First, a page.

there is another way home. Just yesterday, I saw the beating arc of starlings who migrate to the Negev every year. It was late and you have to take my word for this. They became a single body that exhaled a melody of startled scales made out of bones and feathers; a flock of notes that scattered to swoop and play, then reassemble in a different serenade, a fist of sky squeezing its shape, or the curve of a swan’s neck. It was remarkable, how soundless waves could cart away the distance, and how I forgave, in that moment, everyone. Which is to say, that the desert is a grave and lonely place, where silence reappears as another kind of music.
Where silence reappears as another
kind of music, and the fence of rules is bent by the Divine. Once I saw a play about the deaf and the blind, I mean to say, the cast was both combined. I don’t know how they did it, someone guided them at times, I suppose. It was my birthday and the price included dinner at a restaurant nearby, called “Blackout.” There we were led to the island of a table, then left behind to find our food in the dark, only our waiter could save us. You could say we were feeding on his kindness. And they stood under the mountain and saw the voices and the thunder. No wonder all those souls were afraid to be confined inside their senses, so they fled, and left their bodies behind.
So they fled and left their bodies behind. I am reminded of a man I met in Tzfat who died for seven minutes, but the angels said he wasn’t finished and sent him back instead. He woke up to find his arms and legs had been replaced and were now synthetic. If that’s their gift, then I don’t want to ascend. But then again, my mind won’t bend around most of the endings, or imagine being led off to anywhere. I want my bed and the heft of my breath, to continue being fed on dreams of theft. After all, if time can steal, then why not I? Is it just dread or has the thread of my consciousness been wed so long to feeling, there is no medication left to divorce them, only this dusty payment of a debt.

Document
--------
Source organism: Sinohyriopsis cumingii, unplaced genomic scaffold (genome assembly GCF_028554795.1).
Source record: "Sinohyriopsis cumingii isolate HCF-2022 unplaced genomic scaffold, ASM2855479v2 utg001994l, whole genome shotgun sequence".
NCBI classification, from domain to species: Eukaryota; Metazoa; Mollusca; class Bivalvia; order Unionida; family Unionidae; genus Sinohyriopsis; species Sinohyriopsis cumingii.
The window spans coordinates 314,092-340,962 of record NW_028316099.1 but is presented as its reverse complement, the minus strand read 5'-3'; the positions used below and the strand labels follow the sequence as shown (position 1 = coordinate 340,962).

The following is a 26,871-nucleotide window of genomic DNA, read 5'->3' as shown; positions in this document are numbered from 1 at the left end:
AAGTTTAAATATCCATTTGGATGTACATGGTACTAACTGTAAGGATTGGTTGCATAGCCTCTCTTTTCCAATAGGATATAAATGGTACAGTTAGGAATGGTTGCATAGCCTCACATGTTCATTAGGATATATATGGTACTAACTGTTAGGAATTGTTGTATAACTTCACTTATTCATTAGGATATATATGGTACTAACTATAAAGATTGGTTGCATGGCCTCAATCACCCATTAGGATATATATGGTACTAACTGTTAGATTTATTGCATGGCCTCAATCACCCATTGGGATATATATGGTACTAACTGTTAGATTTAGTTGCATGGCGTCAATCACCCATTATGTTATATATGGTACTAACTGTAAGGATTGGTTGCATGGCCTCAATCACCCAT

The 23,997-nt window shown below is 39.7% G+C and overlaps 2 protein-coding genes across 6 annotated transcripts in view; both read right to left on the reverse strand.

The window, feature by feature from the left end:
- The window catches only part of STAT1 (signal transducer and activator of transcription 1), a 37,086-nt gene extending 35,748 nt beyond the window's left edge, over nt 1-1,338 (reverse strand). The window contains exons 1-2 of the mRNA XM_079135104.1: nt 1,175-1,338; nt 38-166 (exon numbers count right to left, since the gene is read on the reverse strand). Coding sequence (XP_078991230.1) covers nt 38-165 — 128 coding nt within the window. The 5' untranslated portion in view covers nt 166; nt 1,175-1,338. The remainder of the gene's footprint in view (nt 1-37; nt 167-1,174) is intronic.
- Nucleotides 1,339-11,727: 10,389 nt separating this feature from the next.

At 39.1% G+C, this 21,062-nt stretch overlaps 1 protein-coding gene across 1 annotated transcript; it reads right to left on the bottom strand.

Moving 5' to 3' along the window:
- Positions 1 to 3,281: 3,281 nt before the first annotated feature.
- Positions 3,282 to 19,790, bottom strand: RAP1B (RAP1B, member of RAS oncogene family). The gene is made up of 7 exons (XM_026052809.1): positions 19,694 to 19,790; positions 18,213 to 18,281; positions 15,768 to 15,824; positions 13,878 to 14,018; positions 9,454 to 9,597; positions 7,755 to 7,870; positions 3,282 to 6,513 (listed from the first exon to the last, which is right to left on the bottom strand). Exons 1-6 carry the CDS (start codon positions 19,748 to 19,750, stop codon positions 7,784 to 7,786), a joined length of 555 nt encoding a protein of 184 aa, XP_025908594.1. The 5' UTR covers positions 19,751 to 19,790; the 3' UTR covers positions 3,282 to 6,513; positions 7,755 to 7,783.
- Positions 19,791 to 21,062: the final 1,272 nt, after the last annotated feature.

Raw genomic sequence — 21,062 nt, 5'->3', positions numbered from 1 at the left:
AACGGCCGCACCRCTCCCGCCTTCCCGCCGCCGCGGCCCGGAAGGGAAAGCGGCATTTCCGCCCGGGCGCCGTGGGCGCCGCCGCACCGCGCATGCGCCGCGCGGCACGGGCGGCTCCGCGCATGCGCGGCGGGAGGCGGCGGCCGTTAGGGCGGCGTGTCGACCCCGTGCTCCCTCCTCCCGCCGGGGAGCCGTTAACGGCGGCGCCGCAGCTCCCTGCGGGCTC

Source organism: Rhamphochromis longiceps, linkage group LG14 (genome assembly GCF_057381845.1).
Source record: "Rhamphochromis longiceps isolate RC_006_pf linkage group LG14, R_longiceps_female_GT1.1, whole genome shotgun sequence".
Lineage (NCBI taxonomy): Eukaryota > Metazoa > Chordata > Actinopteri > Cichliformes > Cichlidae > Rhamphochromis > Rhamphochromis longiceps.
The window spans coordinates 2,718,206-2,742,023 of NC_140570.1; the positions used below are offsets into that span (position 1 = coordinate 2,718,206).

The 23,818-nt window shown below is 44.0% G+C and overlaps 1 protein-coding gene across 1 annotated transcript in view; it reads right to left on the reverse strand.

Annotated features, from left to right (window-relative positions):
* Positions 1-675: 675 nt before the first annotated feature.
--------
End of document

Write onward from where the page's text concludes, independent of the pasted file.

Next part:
dusty payment of a debt and yet the universe begets again and again while we are held by the eternal neck of murmurings and nothing. Let it be said: We were gathered in the firmament. Last night the yellow wind cried and threw itself against my window. The air hurt. It was so full of dirt I couldn’t tell if it belonged to sky or had been blown off its perch of earth. It’s true, the elements were once told to comply, but they are more inclined to devise a way around that separation. You know, how tides like to rise, and cells want to multiply in time, then wander past the sticky net of heaven overhead; for chaos is a magnet, not a void.
For chaos is a magnet,
not a void, where confusion is assembled and the star drunk asteroids await their orders, spirits cross the borders into matter, and God’s breath loiters over possibility. Or maybe not. It’s hard to feel the formless pulse of meaning; when time is not deployed, there is no lack to ferment, no pull to regret. How do I navigate you, Lord? I call you The Great Name, but you are also A Place to enter or avoid, depending on the daily constellation of these yearnings, my desire to find that restless harbor where creation resides beyond geometry of reason, beyond calculation of each season, when to fix the hours with light and when to let need dismiss the sun’s constant shine.
Jane Medved’s chapbook Olam, Shana, Nefesh was released by Finishing Line Press in 2014. Her recent essays and poems have appeared in Lilith Magazine, Cimarron Review, Spoon River Poetry Review, Tupelo Quarterly. and New American Writing. She is the poetry editor of The Ilanot Review, the on-line literary magazine of Bar Ilan University, Tel Aviv. A native of Chicago, Illinois, she has lived for the last 25 years in Jerusalem, Israel.